A Blur of All Things Love

Today will most likely be my last day with internet connection until I am back in Delhi on the 22nd.

I have fallen in love with India. It’s getting pretty serious.

I am so grateful that time has slowed down here. I’ve been here for 3 days and it feels like weeks. We had the best tour guide possible in Agra, his name was Prashant. He was a lovely man, born and raised in Agra and very knowledgeable. He made a point to wake us up at 5 AM for the Taj Mahal to beat the crowds and have time in the mausoleum alone so that he could show us the incredible inlay work of the marble. These stones are smaller than the size of you pinky fingernail, nay, smaller than half that size. And they are all made by hand and put together by one family who has passed the trade down through generations of sons and father. This building is breathtaking. The grounds themselves are dumbfounding. The sheer size, detail, greenery, and symmetry of the place is mesmerizing.

Palatial is an understatement.

When I spoke of Baby Taj in my last post, I was speaking of a small replica of the Taj which was actually begun and finished a few years before the Taj Mahal. They are both grave sites for the wives of important Mugal rulers. The Baby Taj had a beautiful view of the river behind it and the Agra (Red) Fort across the river.

Agra Fort was the home of the Mugal family that ruled India back in the 1500–1600’s (if I remember the tour guide correctly). It is GIGANTIC. We toured a good couple of acres of the fort, after which we were informed that we had only seen 2%. The fort goes down seven layers. It had 3 moats-one for eater and crocodiles, one land moat for tigers, and one more land moat for an Indiana Jones-esque gigantic boulder and hot oil. Some seriously medieval shit. The red sandstone and the marble overlay and intricate inlay work were once again awe-inspiring. This whole place feels like a crazy see-saw balanced with royalty and poverty.

Which gets me to my next subject-the streets of India. The places I have fallen in love with and feel alive in.

The craftsmanship of a revered jewelry maker of carpet designer, work which takes months and years and is considered an expertise, is rewarded with the measly sum of 300 rupees per day…$4.50. The tip expected for my AMAZING tour guide, who worked diligently with us for 2 full days? 1000 rupees…$15. That’s not from each individual person-that’s the total tip expected from a group of 8 people. Yes, visiting India is wonderful because it’s inexpensive. But the people I have just spoken of are considered well off. They dress nicely and have comfortable lives. That means that the people on the streets, with babies and children running around naked among dogs, cattle, goats and traffic…Who knows what they’re living off of. On our way to the Taj Mahal, we passed slum-like neighborhoods that were tucked in between commercial areas and tourist infested resorts. I would look through the bushes and see innovative tent villages. Privacy doesn’t exist here. People wash themselves on the streets and in the rivers. People sleep on the sidewalks and carts they attach to their bicycles. The people of India accept the hardships of this life as what is necessary to get things done. I love them and respect them for this.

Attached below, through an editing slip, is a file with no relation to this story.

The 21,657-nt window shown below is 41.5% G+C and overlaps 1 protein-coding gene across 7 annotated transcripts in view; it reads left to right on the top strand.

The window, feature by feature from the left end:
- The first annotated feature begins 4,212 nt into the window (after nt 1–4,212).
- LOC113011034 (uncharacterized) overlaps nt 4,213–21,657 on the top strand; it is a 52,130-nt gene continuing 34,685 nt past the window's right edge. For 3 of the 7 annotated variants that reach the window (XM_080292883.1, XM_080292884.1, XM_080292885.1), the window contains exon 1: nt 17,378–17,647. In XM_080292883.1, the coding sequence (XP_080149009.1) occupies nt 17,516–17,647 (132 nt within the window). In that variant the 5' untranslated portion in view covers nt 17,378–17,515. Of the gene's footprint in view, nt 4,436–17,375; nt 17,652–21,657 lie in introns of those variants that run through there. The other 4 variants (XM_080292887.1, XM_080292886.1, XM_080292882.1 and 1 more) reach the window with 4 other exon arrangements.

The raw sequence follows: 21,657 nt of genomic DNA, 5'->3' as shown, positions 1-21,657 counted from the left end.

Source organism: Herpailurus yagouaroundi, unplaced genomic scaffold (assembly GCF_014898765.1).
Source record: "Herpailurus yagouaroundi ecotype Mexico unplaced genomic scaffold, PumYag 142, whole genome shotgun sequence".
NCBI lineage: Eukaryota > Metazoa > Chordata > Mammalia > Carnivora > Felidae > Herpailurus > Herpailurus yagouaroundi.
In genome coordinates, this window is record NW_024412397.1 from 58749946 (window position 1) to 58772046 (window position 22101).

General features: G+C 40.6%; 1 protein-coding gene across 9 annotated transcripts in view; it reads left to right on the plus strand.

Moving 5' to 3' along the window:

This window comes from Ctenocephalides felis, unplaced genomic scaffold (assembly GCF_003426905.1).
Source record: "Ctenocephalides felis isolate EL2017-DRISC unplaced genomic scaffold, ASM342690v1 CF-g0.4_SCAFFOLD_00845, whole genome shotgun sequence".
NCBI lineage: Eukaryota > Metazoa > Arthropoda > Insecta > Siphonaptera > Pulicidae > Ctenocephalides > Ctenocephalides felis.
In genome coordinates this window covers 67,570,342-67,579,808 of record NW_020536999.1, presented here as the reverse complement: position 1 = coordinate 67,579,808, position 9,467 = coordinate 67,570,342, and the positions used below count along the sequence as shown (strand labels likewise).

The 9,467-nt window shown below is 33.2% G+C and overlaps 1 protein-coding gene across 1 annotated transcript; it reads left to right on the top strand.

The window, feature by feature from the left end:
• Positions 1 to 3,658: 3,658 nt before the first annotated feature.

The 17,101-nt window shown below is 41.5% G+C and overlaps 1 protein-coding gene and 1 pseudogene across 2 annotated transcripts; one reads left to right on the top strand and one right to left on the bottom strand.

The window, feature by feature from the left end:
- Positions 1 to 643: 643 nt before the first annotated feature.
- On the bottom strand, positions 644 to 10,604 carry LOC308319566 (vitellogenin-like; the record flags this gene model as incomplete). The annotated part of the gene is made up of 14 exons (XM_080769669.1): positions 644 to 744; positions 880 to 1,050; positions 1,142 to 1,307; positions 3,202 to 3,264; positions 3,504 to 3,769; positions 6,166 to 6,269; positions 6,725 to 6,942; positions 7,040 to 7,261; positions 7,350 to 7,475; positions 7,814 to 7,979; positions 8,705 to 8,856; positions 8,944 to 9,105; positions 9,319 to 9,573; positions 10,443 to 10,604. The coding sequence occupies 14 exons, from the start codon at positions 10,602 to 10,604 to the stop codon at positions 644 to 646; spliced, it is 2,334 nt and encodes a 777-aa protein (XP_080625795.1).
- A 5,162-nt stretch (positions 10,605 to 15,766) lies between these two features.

The hardest part are the beggars. Handicapped humans, women with babies, men clearly stricken with serious disease, they all come and ask you for money. We were told to just ignore them. No “No thank you”, no offering of measly bills. It seems mean but it truly is the best way. If you give them even a smile, they will follow you for miles. If another beggar sees one beggar with hope among a tourist, they will pursue a profit too. They will ultimately bombard you. For physical safety it is best to walk away. It’s hard, especially when the children run through traffic to come to your car window and smile. I find myself not being able to look them in the eye. I can’t distinguish whether the reason is shame or unbearable sadness for the social structure in place.

Don’t get me wrong guys, this is hard stuff. But people here in India smile from their souls. I have never seen eyes so bright.

We went to a cafe in Agra yesterday called “Sheroes”. It is purely donation based and managed by women who are victims of acid attacks. We watched a documentary of their stories and hugged the women and took pictures. Through everything they’ve been through, their eyes shine like stars and their smiles crease the sides of their faces as far as they can reach. This is what truly represents India-hope and optimism through the darkest moments of human nature.

My heart is so full here. And like I said, I am only 3 days in. See you guys in a week and a half. Ta-ta for now.

One clap, two clap, three clap, forty?

By clapping more or less, you can signal to us which stories really stand out.